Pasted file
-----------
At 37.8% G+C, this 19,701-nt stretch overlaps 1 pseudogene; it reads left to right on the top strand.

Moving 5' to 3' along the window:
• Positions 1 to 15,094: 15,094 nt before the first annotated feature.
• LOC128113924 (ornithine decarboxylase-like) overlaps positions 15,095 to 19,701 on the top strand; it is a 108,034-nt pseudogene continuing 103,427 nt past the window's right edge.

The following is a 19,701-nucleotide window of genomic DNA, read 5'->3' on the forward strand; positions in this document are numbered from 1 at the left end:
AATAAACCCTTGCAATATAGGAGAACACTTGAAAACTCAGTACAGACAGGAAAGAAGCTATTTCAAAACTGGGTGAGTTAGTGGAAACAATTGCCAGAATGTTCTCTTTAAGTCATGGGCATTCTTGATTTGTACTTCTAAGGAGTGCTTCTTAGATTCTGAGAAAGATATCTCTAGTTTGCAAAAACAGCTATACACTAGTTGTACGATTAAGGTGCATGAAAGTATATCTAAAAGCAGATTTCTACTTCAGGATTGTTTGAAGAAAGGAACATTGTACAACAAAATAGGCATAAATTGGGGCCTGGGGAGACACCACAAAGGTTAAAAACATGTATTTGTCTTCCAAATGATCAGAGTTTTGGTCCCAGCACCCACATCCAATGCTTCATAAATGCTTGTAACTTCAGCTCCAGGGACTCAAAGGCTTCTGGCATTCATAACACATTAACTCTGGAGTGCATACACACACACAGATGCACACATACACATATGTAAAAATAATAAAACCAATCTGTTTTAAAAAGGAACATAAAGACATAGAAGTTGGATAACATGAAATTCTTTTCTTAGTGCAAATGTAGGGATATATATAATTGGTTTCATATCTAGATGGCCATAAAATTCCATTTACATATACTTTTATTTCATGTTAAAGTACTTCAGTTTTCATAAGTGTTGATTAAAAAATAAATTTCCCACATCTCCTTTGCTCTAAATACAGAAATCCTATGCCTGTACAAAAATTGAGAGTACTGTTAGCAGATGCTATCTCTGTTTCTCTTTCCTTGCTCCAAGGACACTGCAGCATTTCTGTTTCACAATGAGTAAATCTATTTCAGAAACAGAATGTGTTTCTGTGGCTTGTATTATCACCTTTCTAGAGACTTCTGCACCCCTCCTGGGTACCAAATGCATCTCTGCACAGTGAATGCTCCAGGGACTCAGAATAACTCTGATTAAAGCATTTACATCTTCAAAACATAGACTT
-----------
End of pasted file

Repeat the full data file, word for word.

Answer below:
At 37.8% G+C, this 19,701-nt stretch overlaps 1 pseudogene; it reads left to right on the top strand.

Moving 5' to 3' along the window:
• Positions 1 to 15,094: 15,094 nt before the first annotated feature.
• LOC128113924 (ornithine decarboxylase-like) overlaps positions 15,095 to 19,701 on the top strand; it is a 108,034-nt pseudogene continuing 103,427 nt past the window's right edge.

The following is a 19,701-nucleotide window of genomic DNA, read 5'->3' on the forward strand; positions in this document are numbered from 1 at the left end:
AATAAACCCTTGCAATATAGGAGAACACTTGAAAACTCAGTACAGACAGGAAAGAAGCTATTTCAAAACTGGGTGAGTTAGTGGAAACAATTGCCAGAATGTTCTCTTTAAGTCATGGGCATTCTTGATTTGTACTTCTAAGGAGTGCTTCTTAGATTCTGAGAAAGATATCTCTAGTTTGCAAAAACAGCTATACACTAGTTGTACGATTAAGGTGCATGAAAGTATATCTAAAAGCAGATTTCTACTTCAGGATTGTTTGAAGAAAGGAACATTGTACAACAAAATAGGCATAAATTGGGGCCTGGGGAGACACCACAAAGGTTAAAAACATGTATTTGTCTTCCAAATGATCAGAGTTTTGGTCCCAGCACCCACATCCAATGCTTCATAAATGCTTGTAACTTCAGCTCCAGGGACTCAAAGGCTTCTGGCATTCATAACACATTAACTCTGGAGTGCATACACACACACAGATGCACACATACACATATGTAAAAATAATAAAACCAATCTGTTTTAAAAAGGAACATAAAGACATAGAAGTTGGATAACATGAAATTCTTTTCTTAGTGCAAATGTAGGGATATATATAATTGGTTTCATATCTAGATGGCCATAAAATTCCATTTACATATACTTTTATTTCATGTTAAAGTACTTCAGTTTTCATAAGTGTTGATTAAAAAATAAATTTCCCACATCTCCTTTGCTCTAAATACAGAAATCCTATGCCTGTACAAAAATTGAGAGTACTGTTAGCAGATGCTATCTCTGTTTCTCTTTCCTTGCTCCAAGGACACTGCAGCATTTCTGTTTCACAATGAGTAAATCTATTTCAGAAACAGAATGTGTTTCTGTGGCTTGTATTATCACCTTTCTAGAGACTTCTGCACCCCTCCTGGGTACCAAATGCATCTCTGCACAGTGAATGCTCCAGGGACTCAGAATAACTCTGATTAAAGCATTTACATCTTCAAAACATAGACTT